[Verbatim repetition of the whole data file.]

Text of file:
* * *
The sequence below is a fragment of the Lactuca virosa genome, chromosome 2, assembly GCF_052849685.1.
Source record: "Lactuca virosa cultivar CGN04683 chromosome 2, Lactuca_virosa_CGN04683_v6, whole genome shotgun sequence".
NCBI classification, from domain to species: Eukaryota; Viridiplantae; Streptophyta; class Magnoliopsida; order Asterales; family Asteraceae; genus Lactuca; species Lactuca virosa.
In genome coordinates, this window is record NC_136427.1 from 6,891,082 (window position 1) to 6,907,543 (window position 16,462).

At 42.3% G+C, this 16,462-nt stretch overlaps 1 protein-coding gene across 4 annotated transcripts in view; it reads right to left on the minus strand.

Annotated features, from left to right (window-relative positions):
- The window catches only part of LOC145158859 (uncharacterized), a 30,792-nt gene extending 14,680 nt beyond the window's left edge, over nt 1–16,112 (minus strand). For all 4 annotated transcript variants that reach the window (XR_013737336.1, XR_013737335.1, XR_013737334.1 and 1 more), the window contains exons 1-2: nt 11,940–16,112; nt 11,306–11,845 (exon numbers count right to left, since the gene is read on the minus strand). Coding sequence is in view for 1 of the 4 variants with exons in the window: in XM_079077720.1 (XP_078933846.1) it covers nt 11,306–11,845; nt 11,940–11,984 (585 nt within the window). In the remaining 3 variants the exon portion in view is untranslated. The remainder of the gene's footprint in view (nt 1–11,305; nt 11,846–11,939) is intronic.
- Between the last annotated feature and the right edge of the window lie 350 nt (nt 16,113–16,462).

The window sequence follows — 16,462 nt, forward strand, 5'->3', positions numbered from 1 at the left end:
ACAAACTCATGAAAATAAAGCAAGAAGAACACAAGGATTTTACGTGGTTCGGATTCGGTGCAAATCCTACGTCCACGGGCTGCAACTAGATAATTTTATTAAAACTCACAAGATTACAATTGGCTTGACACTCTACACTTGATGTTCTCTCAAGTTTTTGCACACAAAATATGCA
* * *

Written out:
The sequence below is a fragment of the Lactuca virosa genome, chromosome 2, assembly GCF_052849685.1.
Source record: "Lactuca virosa cultivar CGN04683 chromosome 2, Lactuca_virosa_CGN04683_v6, whole genome shotgun sequence".
NCBI classification, from domain to species: Eukaryota; Viridiplantae; Streptophyta; class Magnoliopsida; order Asterales; family Asteraceae; genus Lactuca; species Lactuca virosa.
In genome coordinates, this window is record NC_136427.1 from 6,891,082 (window position 1) to 6,907,543 (window position 16,462).

At 42.3% G+C, this 16,462-nt stretch overlaps 1 protein-coding gene across 4 annotated transcripts in view; it reads right to left on the minus strand.

Annotated features, from left to right (window-relative positions):
- The window catches only part of LOC145158859 (uncharacterized), a 30,792-nt gene extending 14,680 nt beyond the window's left edge, over nt 1–16,112 (minus strand). For all 4 annotated transcript variants that reach the window (XR_013737336.1, XR_013737335.1, XR_013737334.1 and 1 more), the window contains exons 1-2: nt 11,940–16,112; nt 11,306–11,845 (exon numbers count right to left, since the gene is read on the minus strand). Coding sequence is in view for 1 of the 4 variants with exons in the window: in XM_079077720.1 (XP_078933846.1) it covers nt 11,306–11,845; nt 11,940–11,984 (585 nt within the window). In the remaining 3 variants the exon portion in view is untranslated. The remainder of the gene's footprint in view (nt 1–11,305; nt 11,846–11,939) is intronic.
- Between the last annotated feature and the right edge of the window lie 350 nt (nt 16,113–16,462).

The window sequence follows — 16,462 nt, forward strand, 5'->3', positions numbered from 1 at the left end:
ACAAACTCATGAAAATAAAGCAAGAAGAACACAAGGATTTTACGTGGTTCGGATTCGGTGCAAATCCTACGTCCACGGGCTGCAACTAGATAATTTTATTAAAACTCACAAGATTACAATTGGCTTGACACTCTACACTTGATGTTCTCTCAAGTTTTTGCACACAAAATATGCA